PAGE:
But, Democratic Socialists of America has, I guess, for some time called for the US to withdraw from NATO. DSA has actively reaffirmed this stance since Russia launched its assault on Ukraine, along with finding other reasons to bothsides the unprovoked invasion which is turning into a spite campaign of plain destruction. I regard this as gross, though not really more stupid or disqualifying than all kinds of more mainstream politics and culture. I would basically just “whatever” it.

Except that as I start thinking about the prospect of a long-term disconnection of America’s and allies’ economies from Russia, and the re-engineering which ought to accompany that, it occurs to me that the proximate motivation to “stand up for Ukraine” amounts to a very popular argument against capitalism.*

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Cato, Tacitus, and Ukraine

This weekend I concluded, in tandem with various neighbors in the twittersphere, that Ukraine has very probably thwarted Russian ambitions to impose vassalage. It looks like Putin’s government is, instead, increasingly focused on simply reducing Ukraine to a desert.

The invasion has been taking on such a character for some time. Russian activity has gradually looked less and less like an invasion for conquest or regime change, and more like a punitive expedition. I have thought repeatedly of Tacitus’s remark that “they make a desolation and call it peace.”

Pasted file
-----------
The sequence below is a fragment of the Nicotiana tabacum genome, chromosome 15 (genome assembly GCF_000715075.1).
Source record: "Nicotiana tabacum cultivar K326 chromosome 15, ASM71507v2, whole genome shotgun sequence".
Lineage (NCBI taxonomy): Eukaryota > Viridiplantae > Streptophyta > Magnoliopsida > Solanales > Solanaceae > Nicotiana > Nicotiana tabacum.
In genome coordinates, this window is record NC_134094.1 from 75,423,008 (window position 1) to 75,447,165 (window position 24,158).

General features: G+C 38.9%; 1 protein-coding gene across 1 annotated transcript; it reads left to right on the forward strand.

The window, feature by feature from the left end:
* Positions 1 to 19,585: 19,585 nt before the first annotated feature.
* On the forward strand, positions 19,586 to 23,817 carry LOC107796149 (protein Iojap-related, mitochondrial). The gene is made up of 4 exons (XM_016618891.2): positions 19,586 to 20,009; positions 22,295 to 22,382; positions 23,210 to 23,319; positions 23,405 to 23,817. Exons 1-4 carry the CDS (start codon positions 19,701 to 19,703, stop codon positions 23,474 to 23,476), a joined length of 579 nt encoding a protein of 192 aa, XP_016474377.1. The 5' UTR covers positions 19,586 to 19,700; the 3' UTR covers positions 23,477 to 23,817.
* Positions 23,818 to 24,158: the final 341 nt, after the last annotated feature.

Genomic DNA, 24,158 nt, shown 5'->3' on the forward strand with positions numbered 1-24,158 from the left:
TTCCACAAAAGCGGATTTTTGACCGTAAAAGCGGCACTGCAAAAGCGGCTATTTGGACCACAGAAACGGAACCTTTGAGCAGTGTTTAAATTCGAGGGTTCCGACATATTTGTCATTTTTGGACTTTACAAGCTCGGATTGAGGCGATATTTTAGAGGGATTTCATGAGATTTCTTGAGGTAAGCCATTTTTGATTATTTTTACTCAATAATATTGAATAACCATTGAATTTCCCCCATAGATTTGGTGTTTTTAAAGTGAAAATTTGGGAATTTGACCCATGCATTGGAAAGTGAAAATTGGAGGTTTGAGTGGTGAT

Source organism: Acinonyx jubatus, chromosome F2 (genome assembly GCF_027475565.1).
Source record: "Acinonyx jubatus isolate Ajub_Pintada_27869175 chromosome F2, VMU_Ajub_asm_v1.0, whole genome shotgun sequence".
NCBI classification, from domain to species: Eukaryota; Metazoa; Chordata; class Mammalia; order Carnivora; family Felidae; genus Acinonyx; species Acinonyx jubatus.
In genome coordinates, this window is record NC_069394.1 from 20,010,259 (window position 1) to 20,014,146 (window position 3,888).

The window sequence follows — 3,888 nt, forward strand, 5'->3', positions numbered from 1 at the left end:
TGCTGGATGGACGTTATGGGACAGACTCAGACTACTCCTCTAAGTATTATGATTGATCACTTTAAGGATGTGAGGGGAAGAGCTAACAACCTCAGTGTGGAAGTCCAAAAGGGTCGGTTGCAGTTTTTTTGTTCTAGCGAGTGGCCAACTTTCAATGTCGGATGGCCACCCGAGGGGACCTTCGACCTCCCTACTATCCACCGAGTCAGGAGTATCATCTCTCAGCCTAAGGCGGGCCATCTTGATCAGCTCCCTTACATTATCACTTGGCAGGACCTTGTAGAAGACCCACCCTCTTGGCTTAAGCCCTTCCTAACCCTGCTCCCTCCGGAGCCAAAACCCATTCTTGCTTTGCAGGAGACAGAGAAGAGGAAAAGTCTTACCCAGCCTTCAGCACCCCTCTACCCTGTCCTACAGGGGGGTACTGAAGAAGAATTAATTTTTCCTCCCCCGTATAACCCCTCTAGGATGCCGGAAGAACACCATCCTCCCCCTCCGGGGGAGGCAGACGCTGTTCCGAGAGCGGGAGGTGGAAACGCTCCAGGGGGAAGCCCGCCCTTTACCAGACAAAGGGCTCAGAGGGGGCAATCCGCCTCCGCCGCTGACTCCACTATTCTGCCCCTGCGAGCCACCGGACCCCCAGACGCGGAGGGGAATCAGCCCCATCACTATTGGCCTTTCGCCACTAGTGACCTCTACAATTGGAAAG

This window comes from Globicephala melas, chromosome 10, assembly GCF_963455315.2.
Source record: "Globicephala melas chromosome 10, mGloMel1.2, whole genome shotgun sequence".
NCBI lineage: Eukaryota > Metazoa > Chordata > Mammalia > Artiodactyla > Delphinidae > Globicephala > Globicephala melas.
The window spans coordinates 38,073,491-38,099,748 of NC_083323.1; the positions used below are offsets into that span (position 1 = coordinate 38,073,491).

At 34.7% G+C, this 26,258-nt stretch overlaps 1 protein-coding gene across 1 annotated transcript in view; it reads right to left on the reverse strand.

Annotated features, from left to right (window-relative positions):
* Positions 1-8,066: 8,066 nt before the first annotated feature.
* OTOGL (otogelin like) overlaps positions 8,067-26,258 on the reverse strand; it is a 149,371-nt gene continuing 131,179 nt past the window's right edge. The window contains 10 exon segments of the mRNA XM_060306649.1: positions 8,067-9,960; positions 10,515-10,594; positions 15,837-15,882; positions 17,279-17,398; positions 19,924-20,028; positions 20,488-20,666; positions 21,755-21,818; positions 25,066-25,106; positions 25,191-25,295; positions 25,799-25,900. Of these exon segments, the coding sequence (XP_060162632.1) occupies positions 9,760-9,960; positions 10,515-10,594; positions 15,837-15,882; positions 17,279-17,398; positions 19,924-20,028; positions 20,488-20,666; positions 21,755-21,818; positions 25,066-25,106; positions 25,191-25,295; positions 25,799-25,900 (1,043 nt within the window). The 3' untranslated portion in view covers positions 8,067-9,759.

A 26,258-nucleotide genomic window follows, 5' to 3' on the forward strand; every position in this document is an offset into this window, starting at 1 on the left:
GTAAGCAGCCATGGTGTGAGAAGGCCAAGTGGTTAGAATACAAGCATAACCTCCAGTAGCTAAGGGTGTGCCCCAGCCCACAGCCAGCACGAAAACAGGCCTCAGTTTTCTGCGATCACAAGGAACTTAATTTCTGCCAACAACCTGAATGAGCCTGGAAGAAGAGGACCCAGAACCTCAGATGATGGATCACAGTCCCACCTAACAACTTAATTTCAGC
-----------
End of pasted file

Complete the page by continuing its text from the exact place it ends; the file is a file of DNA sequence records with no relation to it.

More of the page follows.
Tacitus aside, I’m not sure that history includes many major, really close parallels with what’s unfolding in Ukraine. Armies destroying what they can’t hold is by means new, as a tactic. But the scale, here, is eye-opening. A large nation so rotten that it launches an unjustifiable invasion, without achieving any really credible pretext, then fails badly to impose its will upon a smaller neighbor, but has and is using automated destructive tools so extensive that it can level the neighbor even though the invading troops lose. The potential for that has existed for generations, at least, but I think examples of such a revolting spite campaign at this scale are few.

There are seemingly ample good reasons for such campaigns to be few. It looks monstrous, and it looks weak in important ways when such a maximalist punitive campaign is obviously resorted to as a Plan J or something, after every hope for imposing control or influence has failed or stalled. Much of the world will react to this, harshly, despite shrugging off lots of “ordinary” atrocities. Despite which, in this case, deterrence seems ineffective.

I’m not sure how many people are really processing that, yet, but if the upper levels of Russian government are set on leveling Ukraine out of spite, regardless of cost, it is in their power to do so. We need to think more about how to respond.

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Flag-waving for Ukraine